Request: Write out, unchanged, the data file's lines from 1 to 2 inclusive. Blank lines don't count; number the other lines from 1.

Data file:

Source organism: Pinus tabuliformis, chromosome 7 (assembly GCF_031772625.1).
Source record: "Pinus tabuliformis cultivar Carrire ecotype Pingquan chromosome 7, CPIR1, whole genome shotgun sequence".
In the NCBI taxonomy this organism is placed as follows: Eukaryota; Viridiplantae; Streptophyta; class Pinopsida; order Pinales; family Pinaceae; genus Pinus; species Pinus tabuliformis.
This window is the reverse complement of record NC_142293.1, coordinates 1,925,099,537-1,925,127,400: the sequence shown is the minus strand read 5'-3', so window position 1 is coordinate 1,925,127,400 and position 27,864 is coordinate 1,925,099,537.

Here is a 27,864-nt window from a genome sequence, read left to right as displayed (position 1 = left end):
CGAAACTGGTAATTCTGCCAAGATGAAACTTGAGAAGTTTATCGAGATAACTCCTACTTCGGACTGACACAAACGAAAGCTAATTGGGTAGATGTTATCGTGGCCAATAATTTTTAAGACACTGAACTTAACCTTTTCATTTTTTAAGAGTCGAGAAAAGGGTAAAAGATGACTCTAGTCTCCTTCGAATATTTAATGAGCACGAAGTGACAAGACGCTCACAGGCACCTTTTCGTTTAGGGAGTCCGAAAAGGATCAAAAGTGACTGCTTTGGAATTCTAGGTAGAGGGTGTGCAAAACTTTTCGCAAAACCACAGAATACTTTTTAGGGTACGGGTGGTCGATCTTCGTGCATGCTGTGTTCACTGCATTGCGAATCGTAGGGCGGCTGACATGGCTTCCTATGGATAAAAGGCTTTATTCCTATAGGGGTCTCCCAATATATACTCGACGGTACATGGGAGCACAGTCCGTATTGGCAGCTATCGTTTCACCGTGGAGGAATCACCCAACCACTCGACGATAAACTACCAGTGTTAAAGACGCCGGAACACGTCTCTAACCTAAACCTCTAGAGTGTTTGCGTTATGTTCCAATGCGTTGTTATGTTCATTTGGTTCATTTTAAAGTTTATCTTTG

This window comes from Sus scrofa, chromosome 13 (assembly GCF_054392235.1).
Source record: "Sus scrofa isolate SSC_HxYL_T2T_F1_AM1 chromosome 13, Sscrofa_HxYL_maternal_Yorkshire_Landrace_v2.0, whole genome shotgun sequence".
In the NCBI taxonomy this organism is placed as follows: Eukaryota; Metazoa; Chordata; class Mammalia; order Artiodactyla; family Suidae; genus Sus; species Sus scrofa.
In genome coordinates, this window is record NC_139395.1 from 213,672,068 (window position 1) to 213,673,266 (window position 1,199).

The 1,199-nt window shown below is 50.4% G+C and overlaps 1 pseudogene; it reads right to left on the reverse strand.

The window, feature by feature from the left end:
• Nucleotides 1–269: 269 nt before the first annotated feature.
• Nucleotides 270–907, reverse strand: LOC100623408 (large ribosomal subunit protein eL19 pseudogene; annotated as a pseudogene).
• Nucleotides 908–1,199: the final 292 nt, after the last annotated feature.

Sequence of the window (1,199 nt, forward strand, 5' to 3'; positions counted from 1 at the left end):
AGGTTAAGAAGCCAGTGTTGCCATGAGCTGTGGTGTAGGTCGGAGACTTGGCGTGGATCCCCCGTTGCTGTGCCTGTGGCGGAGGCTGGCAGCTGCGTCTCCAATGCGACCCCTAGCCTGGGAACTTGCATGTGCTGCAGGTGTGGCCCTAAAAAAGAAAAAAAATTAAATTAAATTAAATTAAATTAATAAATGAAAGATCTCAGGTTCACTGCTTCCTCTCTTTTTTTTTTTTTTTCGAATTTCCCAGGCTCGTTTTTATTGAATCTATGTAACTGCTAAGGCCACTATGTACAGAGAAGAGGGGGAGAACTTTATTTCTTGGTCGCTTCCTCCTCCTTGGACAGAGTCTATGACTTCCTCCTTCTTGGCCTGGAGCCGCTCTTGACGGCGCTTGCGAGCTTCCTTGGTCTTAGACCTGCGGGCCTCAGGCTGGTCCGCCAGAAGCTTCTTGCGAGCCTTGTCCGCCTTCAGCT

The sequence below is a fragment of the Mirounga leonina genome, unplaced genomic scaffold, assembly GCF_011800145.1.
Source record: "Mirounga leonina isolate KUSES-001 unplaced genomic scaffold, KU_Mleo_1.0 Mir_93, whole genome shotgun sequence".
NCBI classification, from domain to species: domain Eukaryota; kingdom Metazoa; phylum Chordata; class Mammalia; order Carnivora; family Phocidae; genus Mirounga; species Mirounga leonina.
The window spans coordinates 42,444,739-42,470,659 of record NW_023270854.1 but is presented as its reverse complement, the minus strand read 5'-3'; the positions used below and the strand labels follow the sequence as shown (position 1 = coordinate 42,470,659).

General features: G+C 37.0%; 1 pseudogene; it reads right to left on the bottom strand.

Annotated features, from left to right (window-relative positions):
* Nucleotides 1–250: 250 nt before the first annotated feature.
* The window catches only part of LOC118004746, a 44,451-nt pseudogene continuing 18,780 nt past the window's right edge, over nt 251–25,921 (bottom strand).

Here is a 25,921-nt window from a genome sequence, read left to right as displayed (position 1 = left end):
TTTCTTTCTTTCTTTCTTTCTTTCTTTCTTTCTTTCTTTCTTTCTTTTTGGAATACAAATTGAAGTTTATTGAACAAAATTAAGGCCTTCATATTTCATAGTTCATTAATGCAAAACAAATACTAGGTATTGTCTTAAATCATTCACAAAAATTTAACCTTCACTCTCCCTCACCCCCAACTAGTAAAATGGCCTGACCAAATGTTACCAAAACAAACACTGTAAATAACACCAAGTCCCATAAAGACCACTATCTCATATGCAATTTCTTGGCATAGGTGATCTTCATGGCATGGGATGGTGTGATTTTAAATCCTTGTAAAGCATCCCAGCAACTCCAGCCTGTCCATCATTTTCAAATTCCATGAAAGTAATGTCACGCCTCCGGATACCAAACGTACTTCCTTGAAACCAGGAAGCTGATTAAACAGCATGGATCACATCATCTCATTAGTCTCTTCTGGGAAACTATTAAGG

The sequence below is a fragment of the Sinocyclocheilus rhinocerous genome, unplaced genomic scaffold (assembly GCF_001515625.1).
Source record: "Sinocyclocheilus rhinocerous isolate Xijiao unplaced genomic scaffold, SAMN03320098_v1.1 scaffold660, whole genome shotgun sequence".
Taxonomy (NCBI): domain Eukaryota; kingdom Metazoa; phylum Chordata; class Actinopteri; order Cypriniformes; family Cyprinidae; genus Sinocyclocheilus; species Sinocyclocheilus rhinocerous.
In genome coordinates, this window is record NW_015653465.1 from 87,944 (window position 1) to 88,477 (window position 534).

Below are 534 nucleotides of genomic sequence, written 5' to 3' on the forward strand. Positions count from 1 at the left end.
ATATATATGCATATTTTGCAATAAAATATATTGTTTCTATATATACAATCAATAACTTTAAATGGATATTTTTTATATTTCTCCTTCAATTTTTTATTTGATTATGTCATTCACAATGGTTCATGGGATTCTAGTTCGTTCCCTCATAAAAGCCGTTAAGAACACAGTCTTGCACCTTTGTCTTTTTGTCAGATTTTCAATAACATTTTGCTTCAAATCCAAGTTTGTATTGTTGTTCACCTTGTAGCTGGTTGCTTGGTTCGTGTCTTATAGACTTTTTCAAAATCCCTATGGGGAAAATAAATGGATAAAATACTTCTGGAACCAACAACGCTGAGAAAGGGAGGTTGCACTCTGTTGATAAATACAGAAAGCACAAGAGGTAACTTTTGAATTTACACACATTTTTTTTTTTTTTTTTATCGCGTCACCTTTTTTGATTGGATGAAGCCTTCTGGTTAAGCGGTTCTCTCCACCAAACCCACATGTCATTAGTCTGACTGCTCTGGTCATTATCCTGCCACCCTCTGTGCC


Source organism: Pinus tabuliformis, chromosome 7 (assembly GCF_031772625.1).
Source record: "Pinus tabuliformis cultivar Carrire ecotype Pingquan chromosome 7, CPIR1, whole genome shotgun sequence".